LOCALIZE IT: How abortion ruling will impact states

·6-min read
APTOPIX Supreme Court Abortion (Copyright 2022 The Associated Press. All rights reserved.)
APTOPIX Supreme Court Abortion (Copyright 2022 The Associated Press. All rights reserved.)

EDITORS/NEWS DIRECTORS:

The Supreme Court has overturned the Roe v. Wade decision that legalized abortion throughout the U.S. The ruling now means abortion access will vary greatly depending on where in the United States you live.

Friday’s decision eliminates the constitutional right to abortion and leaves it to states to decide rules governing access to the procedure.

It’s expected to lead to abortion bans in roughly half the states, and puts the high court at odds with a majority of Americans who favored abortion being legal in most or all cases.

Here are some background details and potential questions you can use in reporting on abortion in your state. A summary of all 50 states’ abortion laws compiled by the AP can be found here: https://apnews.com/article/supreme-court-abortion-ruling-states-a767801145ad01617100e57410a0a21d.

LOCALIZATION TIPS

— Reach out to reproductive rights groups, health care workers, scholars, anti-abortion advocacy organizations and legislative leaders who determine what bills limiting or expanding abortion access advance in your state legislature.

— Talk to women who have had abortions or those who will be the most directly affected by strict limitations or an expansion of abortion access to get a sense of the real-world impacts of the laws in your state.

— Ask abortion providers and law enforcement if they’re preparing for any increase in violence in light of the Supreme Court’s ruling. In states where abortion remains legal, ask if they anticipate protests, harassment and other violence to be more concentrated and intense.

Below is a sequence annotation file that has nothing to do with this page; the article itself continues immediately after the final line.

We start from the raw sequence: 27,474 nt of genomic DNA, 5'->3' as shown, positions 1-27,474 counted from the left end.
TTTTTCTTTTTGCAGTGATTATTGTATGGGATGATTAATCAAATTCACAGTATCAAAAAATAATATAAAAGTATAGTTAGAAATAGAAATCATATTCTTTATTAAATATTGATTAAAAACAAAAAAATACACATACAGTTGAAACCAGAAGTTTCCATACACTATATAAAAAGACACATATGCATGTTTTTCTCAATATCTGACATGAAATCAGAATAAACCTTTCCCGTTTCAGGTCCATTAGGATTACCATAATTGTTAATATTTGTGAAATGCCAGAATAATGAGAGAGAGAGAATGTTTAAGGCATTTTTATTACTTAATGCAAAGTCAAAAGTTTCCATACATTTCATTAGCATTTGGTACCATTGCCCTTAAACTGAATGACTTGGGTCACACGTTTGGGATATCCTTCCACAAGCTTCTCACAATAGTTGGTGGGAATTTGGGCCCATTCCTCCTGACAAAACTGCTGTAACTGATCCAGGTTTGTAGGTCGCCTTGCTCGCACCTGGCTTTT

— In states with abortion bans that will take effect after the Supreme Court ruling, ask whether exceptions exist for rape or incest and what resources are available for women who would no longer have access to abortion services.

— In states seeking to maintain abortion access, ask how access is codified and whether it could be subject to challenge in the future.

— In states where future access is an open question, ask lawmakers on both sides what legislation they plan to introduce and whether legal action is anticipated.

— In states with conservative legislatures that have left-leaning cities, ask your local district attorneys how they plan to enforce abortion bans. Also ask the attorney general’s office if it plans to intervene if local prosecutors choose not to enforce bans.

— State and local health departments can provide data on the number of abortions performed over the years and how that has changed. It also is worth asking how the number of abortion clinics in the state has changed over the years.

— With this decision, minority women will be disproportionately affected by increased restrictions, according to statistics analyzed by The Associated Press in February. The AP story can be found here: https://apnews.com/article/abortion-us-supreme-court-business-health-race-and-ethnicity-3fff455cce7ef0d8694f5371f805ea18

— State and local health departments should have additional statistics.

STATE LAW OVERVIEW

A total of 22 states already had laws on the books banning abortion completely or very early in a pregnancy, before many women know they are pregnant, according to the Guttmacher Institute, a think tank that is pro-abortion rights but generally has the most up-to-date legislative data.

The laws generally fall into three basic categories: unenforced abortion bans passed before Roe v. Wade was decided in 1973; bans that had been passed but blocked in court under Roe; and so-called trigger bans that were designed to take effect automatically once Roe was overturned.

At least eight states passed anti-abortion restrictions this year: Arizona, Idaho, Florida, Oklahoma, South Dakota, Wyoming, Kentucky and Tennessee. Some of those laws have no exceptions for rape or incest.